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The death of Ian Wallace.

Eddie Mair | 15:22 UK time, Tuesday, 13 October 2009


(Ian Wallace on the left of this picture which also features Steve Race at piano and (l-r) Denis Norden, Frank Muir and John Amis during filming of 'My Music For Christmas' (transmitted 27th December 1981).)

Press Association reports:


Distinguished opera singer and long-running Radio 4 panellist Ian Wallace has died at the age of 90, it was announced today. The singer, also a celebrated raconteur, was well-known to a generation for the performance of his signature tune The Hippopotamus Song, otherwise known as Mud, Glorious Mud.

Wallace died last night at his home in Highgate, north London, after a long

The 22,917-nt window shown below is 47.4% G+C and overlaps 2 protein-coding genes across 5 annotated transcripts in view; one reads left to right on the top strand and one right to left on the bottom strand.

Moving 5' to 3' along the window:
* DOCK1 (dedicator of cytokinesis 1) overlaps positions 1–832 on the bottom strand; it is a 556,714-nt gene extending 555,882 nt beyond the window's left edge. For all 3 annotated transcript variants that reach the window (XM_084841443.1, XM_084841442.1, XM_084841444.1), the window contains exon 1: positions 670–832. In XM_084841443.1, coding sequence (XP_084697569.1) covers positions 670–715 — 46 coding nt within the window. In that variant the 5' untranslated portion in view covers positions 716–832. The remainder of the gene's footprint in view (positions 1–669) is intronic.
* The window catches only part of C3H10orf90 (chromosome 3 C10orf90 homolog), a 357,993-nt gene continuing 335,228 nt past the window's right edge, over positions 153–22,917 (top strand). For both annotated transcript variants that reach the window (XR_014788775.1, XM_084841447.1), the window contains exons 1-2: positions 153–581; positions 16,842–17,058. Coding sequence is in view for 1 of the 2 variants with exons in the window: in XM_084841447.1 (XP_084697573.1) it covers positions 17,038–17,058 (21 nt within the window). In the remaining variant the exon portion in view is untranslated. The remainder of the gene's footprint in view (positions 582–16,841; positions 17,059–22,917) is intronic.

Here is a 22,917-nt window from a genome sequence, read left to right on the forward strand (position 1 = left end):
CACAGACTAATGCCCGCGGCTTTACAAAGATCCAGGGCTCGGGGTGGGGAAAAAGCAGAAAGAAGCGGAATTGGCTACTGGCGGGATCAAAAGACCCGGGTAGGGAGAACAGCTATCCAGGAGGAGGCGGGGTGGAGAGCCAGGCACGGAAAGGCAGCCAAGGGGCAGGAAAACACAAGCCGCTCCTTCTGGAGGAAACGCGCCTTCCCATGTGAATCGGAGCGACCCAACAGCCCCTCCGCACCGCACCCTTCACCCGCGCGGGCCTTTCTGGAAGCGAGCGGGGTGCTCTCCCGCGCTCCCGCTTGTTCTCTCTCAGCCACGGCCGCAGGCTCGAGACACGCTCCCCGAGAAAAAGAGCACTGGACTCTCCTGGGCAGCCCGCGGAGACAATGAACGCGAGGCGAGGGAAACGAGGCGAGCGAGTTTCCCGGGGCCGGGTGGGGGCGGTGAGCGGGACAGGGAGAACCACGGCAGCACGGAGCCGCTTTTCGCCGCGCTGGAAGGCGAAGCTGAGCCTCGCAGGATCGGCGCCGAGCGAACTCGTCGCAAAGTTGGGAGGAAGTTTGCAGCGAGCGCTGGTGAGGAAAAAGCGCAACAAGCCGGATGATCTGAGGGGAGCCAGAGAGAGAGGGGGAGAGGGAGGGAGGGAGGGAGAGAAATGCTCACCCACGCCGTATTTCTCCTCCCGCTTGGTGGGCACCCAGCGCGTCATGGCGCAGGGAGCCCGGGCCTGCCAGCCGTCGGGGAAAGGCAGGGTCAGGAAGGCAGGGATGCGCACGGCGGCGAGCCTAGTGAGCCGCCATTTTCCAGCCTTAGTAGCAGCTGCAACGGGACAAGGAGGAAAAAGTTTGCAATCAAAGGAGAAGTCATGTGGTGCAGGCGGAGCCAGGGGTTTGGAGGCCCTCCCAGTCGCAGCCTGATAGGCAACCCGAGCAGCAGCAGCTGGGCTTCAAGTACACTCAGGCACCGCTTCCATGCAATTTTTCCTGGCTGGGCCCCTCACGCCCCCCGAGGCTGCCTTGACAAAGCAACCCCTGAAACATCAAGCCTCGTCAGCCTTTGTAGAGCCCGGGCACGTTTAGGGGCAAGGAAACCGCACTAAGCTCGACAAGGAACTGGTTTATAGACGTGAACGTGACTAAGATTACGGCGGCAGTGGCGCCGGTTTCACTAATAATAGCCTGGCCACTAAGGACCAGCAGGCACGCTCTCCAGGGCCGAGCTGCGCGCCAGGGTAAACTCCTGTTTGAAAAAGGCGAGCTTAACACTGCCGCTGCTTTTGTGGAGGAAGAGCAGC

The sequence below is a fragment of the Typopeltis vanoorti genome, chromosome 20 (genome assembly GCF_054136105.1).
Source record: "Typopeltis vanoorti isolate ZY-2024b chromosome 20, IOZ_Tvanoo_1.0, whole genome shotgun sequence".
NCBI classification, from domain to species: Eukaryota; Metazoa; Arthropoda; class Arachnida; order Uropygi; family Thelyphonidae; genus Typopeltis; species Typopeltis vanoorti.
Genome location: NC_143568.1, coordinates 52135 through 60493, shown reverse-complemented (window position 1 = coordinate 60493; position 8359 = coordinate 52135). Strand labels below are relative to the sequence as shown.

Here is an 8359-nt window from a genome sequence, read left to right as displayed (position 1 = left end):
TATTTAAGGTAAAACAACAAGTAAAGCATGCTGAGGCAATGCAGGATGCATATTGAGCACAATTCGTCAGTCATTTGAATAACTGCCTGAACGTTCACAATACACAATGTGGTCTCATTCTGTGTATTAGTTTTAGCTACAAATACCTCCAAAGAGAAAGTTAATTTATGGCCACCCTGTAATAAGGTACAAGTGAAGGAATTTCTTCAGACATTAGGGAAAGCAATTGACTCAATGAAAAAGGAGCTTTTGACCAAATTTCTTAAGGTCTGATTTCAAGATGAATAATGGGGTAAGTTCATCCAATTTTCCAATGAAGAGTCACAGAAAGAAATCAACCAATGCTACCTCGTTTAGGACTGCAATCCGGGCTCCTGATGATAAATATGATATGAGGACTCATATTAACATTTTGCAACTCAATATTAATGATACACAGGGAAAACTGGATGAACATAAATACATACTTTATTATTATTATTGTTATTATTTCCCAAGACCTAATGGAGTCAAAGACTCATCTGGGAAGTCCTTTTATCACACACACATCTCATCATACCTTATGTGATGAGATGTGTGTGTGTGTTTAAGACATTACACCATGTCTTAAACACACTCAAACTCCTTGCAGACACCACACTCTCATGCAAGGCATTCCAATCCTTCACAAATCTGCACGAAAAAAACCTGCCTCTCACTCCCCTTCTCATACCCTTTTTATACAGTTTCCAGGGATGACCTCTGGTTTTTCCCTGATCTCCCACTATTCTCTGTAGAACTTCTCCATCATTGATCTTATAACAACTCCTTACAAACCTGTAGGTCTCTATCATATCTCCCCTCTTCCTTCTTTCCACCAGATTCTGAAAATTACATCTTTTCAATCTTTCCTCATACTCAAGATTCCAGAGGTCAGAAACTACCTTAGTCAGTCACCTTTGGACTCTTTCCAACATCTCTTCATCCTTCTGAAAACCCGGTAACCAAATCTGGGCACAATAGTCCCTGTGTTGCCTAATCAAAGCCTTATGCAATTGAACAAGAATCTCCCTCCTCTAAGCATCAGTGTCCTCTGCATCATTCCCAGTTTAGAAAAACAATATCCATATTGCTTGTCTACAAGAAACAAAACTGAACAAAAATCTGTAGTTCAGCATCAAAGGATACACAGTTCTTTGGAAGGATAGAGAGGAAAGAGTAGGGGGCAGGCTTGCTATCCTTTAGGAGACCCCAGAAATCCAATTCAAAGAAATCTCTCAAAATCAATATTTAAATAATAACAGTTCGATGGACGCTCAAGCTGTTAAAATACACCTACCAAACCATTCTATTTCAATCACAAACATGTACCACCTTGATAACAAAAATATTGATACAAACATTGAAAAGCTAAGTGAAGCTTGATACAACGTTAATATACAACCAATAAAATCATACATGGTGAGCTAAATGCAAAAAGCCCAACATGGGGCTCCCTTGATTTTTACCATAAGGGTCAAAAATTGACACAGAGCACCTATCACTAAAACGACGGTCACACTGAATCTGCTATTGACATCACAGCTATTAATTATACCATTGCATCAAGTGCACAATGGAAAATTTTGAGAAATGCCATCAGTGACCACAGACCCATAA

Family friend Tony Halstead said: "He was an actor, singer, broadcaster and a
raconteur. He was a real all-rounder."

London-born Wallace, a bass-baritone, trained as a lawyer after being educated
at Charterhouse, but never practised. He made his operatic debut after the end
of the Second World War with the New London Opera Company.

He went on to become a regular at Glyndebourne and headed the cast, alongside
Robert Morley, in a production of Fanny at the Theatre Royal Drury Lane in the
late 1950s.

Wallace was also well-known for his touring show in which he would perform
musical excerpts and humorous songs, as well as material from Gilbert and
Sullivan, and Flanders and Swann.

One of his better known achievements was his extensive record of appearances on
the BBC Home Service, and then Radio 4, in the series My Music. During the
27-year duration of the programme, he did not miss a single show, notching up
more than 500 appearances as a panellist. Presenter Steve Race died earlier this

Wallace, who was awarded an OBE for his charity work, wrote two volumes of
autobiography, Promise Me You'll Sing Mud and Nothing Quite Like It - both
titles inspired by his association with the Hippopotamus Song.

He is survived by his wife Patricia."


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